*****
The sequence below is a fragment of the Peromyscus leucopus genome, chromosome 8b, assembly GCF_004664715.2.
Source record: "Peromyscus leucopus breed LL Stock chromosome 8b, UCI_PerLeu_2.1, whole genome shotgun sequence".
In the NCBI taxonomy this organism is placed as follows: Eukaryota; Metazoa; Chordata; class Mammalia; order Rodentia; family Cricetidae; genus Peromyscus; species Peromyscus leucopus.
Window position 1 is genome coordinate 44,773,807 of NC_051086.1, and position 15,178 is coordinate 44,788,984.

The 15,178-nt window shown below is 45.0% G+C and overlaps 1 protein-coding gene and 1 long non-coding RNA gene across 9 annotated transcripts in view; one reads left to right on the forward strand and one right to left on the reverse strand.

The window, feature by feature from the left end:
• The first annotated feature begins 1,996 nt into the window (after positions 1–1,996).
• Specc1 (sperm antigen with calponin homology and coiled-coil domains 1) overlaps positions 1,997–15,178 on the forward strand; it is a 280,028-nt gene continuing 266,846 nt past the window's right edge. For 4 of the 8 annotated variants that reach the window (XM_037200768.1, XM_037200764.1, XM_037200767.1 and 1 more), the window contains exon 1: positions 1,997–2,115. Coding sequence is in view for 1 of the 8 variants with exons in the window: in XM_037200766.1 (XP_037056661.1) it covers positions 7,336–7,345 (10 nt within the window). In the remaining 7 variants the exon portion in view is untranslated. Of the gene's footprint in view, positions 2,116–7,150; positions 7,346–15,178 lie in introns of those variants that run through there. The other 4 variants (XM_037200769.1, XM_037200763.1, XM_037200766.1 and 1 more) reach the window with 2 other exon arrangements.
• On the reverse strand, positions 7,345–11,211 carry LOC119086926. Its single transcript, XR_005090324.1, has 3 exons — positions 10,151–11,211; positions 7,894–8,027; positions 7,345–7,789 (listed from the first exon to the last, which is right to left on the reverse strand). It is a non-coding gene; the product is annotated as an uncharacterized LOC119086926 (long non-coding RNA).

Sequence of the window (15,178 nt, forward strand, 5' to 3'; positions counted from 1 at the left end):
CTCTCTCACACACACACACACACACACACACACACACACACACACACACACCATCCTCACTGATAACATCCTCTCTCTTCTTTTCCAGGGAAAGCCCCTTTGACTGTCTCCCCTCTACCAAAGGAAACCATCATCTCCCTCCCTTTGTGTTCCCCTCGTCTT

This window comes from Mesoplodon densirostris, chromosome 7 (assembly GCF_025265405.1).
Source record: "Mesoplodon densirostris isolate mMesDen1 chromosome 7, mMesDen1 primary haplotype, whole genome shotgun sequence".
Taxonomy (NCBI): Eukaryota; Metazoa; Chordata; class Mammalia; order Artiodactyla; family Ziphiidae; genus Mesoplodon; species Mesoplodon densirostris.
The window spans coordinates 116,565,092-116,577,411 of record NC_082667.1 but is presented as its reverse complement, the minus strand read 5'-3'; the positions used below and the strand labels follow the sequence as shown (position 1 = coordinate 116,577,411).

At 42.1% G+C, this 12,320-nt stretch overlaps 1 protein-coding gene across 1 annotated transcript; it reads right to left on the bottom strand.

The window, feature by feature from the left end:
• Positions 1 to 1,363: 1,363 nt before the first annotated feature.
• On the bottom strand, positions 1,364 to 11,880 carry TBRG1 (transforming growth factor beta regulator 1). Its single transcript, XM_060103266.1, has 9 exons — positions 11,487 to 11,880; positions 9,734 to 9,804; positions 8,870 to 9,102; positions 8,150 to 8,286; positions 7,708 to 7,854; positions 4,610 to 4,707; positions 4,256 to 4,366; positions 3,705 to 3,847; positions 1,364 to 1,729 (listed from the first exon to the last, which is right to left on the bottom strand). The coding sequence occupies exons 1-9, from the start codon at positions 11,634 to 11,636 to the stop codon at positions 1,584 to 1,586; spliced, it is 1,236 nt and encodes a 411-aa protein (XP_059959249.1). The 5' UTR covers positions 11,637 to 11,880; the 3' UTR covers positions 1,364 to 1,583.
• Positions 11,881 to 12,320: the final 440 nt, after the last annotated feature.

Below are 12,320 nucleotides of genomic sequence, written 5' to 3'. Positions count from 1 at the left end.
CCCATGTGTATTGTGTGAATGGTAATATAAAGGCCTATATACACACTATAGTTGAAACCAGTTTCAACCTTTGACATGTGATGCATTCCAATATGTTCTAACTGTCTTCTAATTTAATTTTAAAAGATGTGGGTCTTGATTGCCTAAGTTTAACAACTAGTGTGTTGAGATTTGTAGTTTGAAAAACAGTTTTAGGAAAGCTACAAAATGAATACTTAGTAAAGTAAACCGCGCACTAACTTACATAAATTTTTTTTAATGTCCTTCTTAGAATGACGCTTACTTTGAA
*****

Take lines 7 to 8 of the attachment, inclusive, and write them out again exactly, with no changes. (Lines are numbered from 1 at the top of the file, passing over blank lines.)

• The first annotated feature begins 1,996 nt into the window (after positions 1–1,996).
• Specc1 (sperm antigen with calponin homology and coiled-coil domains 1) overlaps positions 1,997–15,178 on the forward strand; it is a 280,028-nt gene continuing 266,846 nt past the window's right edge. For 4 of the 8 annotated variants that reach the window (XM_037200768.1, XM_037200764.1, XM_037200767.1 and 1 more), the window contains exon 1: positions 1,997–2,115. Coding sequence is in view for 1 of the 8 variants with exons in the window: in XM_037200766.1 (XP_037056661.1) it covers positions 7,336–7,345 (10 nt within the window). In the remaining 7 variants the exon portion in view is untranslated. Of the gene's footprint in view, positions 2,116–7,150; positions 7,346–15,178 lie in introns of those variants that run through there. The other 4 variants (XM_037200769.1, XM_037200763.1, XM_037200766.1 and 1 more) reach the window with 2 other exon arrangements.